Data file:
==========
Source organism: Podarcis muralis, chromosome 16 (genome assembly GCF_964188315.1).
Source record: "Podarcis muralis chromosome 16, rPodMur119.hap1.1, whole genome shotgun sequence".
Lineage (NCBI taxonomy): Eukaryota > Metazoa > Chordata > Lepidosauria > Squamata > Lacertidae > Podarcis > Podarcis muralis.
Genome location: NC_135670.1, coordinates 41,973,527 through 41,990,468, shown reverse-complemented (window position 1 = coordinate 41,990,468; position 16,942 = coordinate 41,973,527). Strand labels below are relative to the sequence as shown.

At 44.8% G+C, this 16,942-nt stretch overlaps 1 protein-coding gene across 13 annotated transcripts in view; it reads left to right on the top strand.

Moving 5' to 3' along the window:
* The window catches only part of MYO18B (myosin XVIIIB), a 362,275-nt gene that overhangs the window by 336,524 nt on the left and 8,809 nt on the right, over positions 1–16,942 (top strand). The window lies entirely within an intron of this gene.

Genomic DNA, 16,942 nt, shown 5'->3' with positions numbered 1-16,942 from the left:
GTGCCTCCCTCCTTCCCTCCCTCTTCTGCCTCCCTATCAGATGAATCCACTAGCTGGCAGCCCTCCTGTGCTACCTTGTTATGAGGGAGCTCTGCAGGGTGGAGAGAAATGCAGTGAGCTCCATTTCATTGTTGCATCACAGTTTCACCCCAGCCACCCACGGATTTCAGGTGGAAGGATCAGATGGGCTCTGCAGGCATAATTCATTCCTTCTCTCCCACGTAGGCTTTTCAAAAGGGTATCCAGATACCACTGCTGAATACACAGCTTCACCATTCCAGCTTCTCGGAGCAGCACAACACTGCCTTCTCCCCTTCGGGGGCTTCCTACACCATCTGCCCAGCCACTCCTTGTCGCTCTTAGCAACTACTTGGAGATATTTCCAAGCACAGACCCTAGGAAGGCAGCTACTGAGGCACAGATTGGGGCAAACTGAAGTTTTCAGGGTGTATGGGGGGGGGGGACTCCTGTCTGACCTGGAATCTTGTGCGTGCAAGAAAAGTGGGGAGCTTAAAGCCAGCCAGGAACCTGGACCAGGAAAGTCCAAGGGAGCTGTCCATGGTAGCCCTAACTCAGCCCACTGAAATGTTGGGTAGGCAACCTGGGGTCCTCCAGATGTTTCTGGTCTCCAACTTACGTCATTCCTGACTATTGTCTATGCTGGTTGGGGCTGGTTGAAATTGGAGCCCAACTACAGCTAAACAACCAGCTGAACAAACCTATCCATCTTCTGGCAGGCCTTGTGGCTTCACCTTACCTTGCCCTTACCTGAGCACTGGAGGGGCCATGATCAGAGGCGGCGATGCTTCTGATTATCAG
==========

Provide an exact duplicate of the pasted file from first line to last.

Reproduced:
Source organism: Podarcis muralis, chromosome 16 (genome assembly GCF_964188315.1).
Source record: "Podarcis muralis chromosome 16, rPodMur119.hap1.1, whole genome shotgun sequence".
Lineage (NCBI taxonomy): Eukaryota > Metazoa > Chordata > Lepidosauria > Squamata > Lacertidae > Podarcis > Podarcis muralis.
Genome location: NC_135670.1, coordinates 41,973,527 through 41,990,468, shown reverse-complemented (window position 1 = coordinate 41,990,468; position 16,942 = coordinate 41,973,527). Strand labels below are relative to the sequence as shown.

At 44.8% G+C, this 16,942-nt stretch overlaps 1 protein-coding gene across 13 annotated transcripts in view; it reads left to right on the top strand.

Moving 5' to 3' along the window:
* The window catches only part of MYO18B (myosin XVIIIB), a 362,275-nt gene that overhangs the window by 336,524 nt on the left and 8,809 nt on the right, over positions 1–16,942 (top strand). The window lies entirely within an intron of this gene.

Genomic DNA, 16,942 nt, shown 5'->3' with positions numbered 1-16,942 from the left:
GTGCCTCCCTCCTTCCCTCCCTCTTCTGCCTCCCTATCAGATGAATCCACTAGCTGGCAGCCCTCCTGTGCTACCTTGTTATGAGGGAGCTCTGCAGGGTGGAGAGAAATGCAGTGAGCTCCATTTCATTGTTGCATCACAGTTTCACCCCAGCCACCCACGGATTTCAGGTGGAAGGATCAGATGGGCTCTGCAGGCATAATTCATTCCTTCTCTCCCACGTAGGCTTTTCAAAAGGGTATCCAGATACCACTGCTGAATACACAGCTTCACCATTCCAGCTTCTCGGAGCAGCACAACACTGCCTTCTCCCCTTCGGGGGCTTCCTACACCATCTGCCCAGCCACTCCTTGTCGCTCTTAGCAACTACTTGGAGATATTTCCAAGCACAGACCCTAGGAAGGCAGCTACTGAGGCACAGATTGGGGCAAACTGAAGTTTTCAGGGTGTATGGGGGGGGGGGACTCCTGTCTGACCTGGAATCTTGTGCGTGCAAGAAAAGTGGGGAGCTTAAAGCCAGCCAGGAACCTGGACCAGGAAAGTCCAAGGGAGCTGTCCATGGTAGCCCTAACTCAGCCCACTGAAATGTTGGGTAGGCAACCTGGGGTCCTCCAGATGTTTCTGGTCTCCAACTTACGTCATTCCTGACTATTGTCTATGCTGGTTGGGGCTGGTTGAAATTGGAGCCCAACTACAGCTAAACAACCAGCTGAACAAACCTATCCATCTTCTGGCAGGCCTTGTGGCTTCACCTTACCTTGCCCTTACCTGAGCACTGGAGGGGCCATGATCAGAGGCGGCGATGCTTCTGATTATCAG